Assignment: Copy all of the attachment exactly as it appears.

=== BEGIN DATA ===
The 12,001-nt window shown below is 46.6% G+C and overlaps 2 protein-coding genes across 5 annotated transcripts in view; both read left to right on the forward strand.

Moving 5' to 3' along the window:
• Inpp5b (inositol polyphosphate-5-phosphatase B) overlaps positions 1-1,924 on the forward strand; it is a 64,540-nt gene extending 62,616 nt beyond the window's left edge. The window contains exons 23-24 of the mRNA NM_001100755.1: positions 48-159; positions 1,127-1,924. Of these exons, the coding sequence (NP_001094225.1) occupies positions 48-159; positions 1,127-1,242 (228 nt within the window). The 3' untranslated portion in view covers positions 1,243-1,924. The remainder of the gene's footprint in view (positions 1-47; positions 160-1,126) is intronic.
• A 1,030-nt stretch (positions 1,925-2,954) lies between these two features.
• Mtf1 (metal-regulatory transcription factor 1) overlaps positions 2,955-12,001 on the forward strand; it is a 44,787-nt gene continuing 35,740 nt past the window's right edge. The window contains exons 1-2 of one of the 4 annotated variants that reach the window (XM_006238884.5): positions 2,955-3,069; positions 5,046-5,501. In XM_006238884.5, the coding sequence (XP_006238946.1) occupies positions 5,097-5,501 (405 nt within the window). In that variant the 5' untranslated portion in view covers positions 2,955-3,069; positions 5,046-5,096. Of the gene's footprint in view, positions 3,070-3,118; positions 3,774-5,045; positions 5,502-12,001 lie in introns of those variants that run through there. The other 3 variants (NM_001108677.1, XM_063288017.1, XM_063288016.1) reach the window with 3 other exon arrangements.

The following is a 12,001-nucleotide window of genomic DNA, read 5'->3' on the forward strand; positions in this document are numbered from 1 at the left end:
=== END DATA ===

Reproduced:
The 12,001-nt window shown below is 46.6% G+C and overlaps 2 protein-coding genes across 5 annotated transcripts in view; both read left to right on the forward strand.

Moving 5' to 3' along the window:
• Inpp5b (inositol polyphosphate-5-phosphatase B) overlaps positions 1-1,924 on the forward strand; it is a 64,540-nt gene extending 62,616 nt beyond the window's left edge. The window contains exons 23-24 of the mRNA NM_001100755.1: positions 48-159; positions 1,127-1,924. Of these exons, the coding sequence (NP_001094225.1) occupies positions 48-159; positions 1,127-1,242 (228 nt within the window). The 3' untranslated portion in view covers positions 1,243-1,924. The remainder of the gene's footprint in view (positions 1-47; positions 160-1,126) is intronic.
• A 1,030-nt stretch (positions 1,925-2,954) lies between these two features.
• Mtf1 (metal-regulatory transcription factor 1) overlaps positions 2,955-12,001 on the forward strand; it is a 44,787-nt gene continuing 35,740 nt past the window's right edge. The window contains exons 1-2 of one of the 4 annotated variants that reach the window (XM_006238884.5): positions 2,955-3,069; positions 5,046-5,501. In XM_006238884.5, the coding sequence (XP_006238946.1) occupies positions 5,097-5,501 (405 nt within the window). In that variant the 5' untranslated portion in view covers positions 2,955-3,069; positions 5,046-5,096. Of the gene's footprint in view, positions 3,070-3,118; positions 3,774-5,045; positions 5,502-12,001 lie in introns of those variants that run through there. The other 3 variants (NM_001108677.1, XM_063288017.1, XM_063288016.1) reach the window with 3 other exon arrangements.

The following is a 12,001-nucleotide window of genomic DNA, read 5'->3' on the forward strand; positions in this document are numbered from 1 at the left end: